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Old 02-26-2011, 04:48 PM   #71
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2005 30' Land Yacht 30 SL
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Originally Posted by gloran View Post
I find it interesting you refer to the fiberglass constructed MH as plastic and having no distinctive features....... the reason you don't see as many Airstream MH undoubtedly was the price, but had little to do with changing from aluminum to a fiberglass shell.
Thank you, Gloran. We are the very proud owners of a 2005 ASLYG 30 with slide. Like yours, this unit is distinctive because of it's low profile. It is well built and has many stunning interior features in common with AS trailers. The "low profile" features include it's aerodynamic front end, a narrower body than other boxier types, and less bulk all the way around. Also, they are lower to the ground, have a lower center of gravity and are more easily maneuverable.

Wherever we go, we receive lots of attention and compliments because of the sharp look and obvious Airstream quality of our unit. Fiberglass and all, it is still an Airstream. We feel very fortunate to be able to own and preserve such a fine display of AS craftmanship.
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Old 11-24-2011, 09:44 PM   #72
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2004 30' Land Yacht Gas 30
Clearwater , Florida
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Originally Posted by Michigander View Post
Thank you, Gloran. We are the very proud owners of a 2005 ASLYG 30 with slide. Like yours, this unit is distinctive because of it's low profile. It is well built and has many stunning interior features in common with AS trailers. The "low profile" features include it's aerodynamic front end, a narrower body than other boxier types, and less bulk all the way around. Also, they are lower to the ground, have a lower center of gravity and are more easily maneuverable.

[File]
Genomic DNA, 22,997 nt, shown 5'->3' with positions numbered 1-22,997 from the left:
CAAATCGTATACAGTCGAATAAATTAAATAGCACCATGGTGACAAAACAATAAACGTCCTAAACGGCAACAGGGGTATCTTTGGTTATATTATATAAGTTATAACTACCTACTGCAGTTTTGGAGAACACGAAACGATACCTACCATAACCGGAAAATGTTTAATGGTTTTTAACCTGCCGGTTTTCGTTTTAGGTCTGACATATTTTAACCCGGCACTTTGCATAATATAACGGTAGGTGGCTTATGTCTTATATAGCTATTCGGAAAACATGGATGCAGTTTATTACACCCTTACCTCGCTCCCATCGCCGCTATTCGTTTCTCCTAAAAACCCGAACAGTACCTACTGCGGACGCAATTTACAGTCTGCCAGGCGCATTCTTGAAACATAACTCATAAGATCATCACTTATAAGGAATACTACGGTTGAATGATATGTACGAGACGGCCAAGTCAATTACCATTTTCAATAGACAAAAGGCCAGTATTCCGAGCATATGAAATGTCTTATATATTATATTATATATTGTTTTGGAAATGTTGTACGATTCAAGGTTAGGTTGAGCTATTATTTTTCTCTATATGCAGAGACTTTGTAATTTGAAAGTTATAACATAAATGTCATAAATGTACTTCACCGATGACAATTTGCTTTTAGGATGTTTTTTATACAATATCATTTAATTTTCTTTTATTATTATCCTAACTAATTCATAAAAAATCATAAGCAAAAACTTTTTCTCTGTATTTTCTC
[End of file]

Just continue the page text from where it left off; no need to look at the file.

Wherever we go, we receive lots of attention and compliments because of the sharp look and obvious Airstream quality of our unit. Fiberglass and all, it is still an Airstream. We feel very fortunate to be able to own and preserve such a fine display of AS craftmanship.
Michigander... I agree with you on the 30 SO. I love mine. Its a 2004 30 SO Silver and Black and to me its a very well made coach. I was in a 37 footer and decided to down size and get better gas mileage. I am not missing the space and happy about the gas mileage.

I am so glad I found this forum.
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Old 12-30-2011, 07:31 PM   #73
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I'm still a little confused, but that's normal for me. The "Classic" MH is the all-aluminum skin that looks (more or less) like an Airstream TT, right? The Land Yacht is a fiberglass-skinned MH that has a sloped nose similar to the Foretravel Gran Villa, right?

Both were available as DP models, although most were gassers, right?

Now the real questions. IF (and that's a big if) we go with a MH, it will be a DP. We're looking for a coach that is useable as a FT home. Most of the stays will be 1-2 weeks, with a few of a month possible. We will have a toad of 2500 pounds or less. Just two people and one cat. Which one(s) should I be looking for? We definitely like the looks of the Classic, but certainly would not object to the Land Yacht. Biggest concern is cargo capacity, both space and weight.

Are we barking up the wrong tree? We're also kicking around a 30-34' Classic TT. All vehicles will be used.